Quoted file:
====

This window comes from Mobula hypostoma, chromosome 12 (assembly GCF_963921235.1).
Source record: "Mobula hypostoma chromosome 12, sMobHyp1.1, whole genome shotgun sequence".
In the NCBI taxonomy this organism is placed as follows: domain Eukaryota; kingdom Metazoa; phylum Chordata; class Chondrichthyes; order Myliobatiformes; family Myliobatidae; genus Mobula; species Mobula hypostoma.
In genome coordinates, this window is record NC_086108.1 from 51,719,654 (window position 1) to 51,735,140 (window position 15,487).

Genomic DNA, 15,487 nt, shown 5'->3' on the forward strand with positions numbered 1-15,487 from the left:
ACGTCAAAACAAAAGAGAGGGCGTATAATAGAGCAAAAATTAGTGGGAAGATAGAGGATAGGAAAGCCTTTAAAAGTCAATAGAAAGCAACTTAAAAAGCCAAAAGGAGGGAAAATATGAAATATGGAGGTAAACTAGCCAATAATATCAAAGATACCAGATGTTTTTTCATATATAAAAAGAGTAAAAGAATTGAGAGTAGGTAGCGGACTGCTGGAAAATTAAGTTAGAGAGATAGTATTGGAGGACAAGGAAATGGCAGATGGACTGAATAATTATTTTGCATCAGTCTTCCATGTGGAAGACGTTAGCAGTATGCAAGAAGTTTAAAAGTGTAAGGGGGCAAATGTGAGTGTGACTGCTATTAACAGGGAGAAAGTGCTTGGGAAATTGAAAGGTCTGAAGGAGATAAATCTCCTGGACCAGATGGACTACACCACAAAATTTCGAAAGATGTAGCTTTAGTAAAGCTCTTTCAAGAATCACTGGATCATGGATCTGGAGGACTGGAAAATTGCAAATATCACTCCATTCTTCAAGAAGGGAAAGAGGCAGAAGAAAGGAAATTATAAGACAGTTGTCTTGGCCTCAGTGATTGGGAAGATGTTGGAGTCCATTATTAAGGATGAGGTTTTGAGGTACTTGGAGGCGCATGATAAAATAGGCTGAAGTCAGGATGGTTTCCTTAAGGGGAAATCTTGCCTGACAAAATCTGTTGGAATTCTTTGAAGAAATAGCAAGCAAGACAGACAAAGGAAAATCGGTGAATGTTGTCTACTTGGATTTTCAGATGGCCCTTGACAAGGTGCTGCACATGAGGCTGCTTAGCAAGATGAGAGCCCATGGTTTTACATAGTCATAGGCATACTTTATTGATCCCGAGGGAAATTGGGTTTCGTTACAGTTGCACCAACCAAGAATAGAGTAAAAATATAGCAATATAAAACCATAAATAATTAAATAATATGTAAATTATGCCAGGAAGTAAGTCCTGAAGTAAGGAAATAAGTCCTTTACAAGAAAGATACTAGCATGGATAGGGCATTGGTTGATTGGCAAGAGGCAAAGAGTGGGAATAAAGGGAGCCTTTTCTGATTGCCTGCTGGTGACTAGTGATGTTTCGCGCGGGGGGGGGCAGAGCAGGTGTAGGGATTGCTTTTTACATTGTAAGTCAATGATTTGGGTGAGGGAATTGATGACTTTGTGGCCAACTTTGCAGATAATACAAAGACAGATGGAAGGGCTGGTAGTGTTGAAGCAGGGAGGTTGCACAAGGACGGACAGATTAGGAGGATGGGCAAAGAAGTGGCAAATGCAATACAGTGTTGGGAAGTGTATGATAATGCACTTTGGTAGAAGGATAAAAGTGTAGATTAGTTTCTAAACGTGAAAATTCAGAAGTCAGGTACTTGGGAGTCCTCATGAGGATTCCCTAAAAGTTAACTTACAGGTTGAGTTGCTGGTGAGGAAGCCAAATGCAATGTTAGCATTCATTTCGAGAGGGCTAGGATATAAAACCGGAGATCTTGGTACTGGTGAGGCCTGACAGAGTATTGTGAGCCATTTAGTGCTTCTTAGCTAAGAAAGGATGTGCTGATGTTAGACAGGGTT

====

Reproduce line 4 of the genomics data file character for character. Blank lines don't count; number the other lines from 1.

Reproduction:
In genome coordinates, this window is record NC_086108.1 from 51,719,654 (window position 1) to 51,735,140 (window position 15,487).